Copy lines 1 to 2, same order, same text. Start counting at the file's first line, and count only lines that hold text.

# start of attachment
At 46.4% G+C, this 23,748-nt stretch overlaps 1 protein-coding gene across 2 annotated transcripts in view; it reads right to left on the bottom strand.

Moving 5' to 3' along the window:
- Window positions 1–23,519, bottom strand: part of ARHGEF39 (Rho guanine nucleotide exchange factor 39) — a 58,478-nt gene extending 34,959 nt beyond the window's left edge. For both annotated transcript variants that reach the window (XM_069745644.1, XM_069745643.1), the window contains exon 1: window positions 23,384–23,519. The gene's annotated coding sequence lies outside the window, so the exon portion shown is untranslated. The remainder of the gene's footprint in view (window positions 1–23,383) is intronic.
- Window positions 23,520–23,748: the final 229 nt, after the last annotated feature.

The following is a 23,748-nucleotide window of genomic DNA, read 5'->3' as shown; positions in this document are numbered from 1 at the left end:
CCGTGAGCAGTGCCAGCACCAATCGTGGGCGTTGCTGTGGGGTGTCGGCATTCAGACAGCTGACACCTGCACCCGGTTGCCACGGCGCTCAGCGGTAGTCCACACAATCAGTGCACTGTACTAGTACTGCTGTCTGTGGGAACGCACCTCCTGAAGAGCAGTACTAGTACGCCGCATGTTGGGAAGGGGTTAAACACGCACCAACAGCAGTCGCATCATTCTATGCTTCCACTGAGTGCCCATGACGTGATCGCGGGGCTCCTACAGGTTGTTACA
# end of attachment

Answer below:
At 46.4% G+C, this 23,748-nt stretch overlaps 1 protein-coding gene across 2 annotated transcripts in view; it reads right to left on the bottom strand.

Moving 5' to 3' along the window: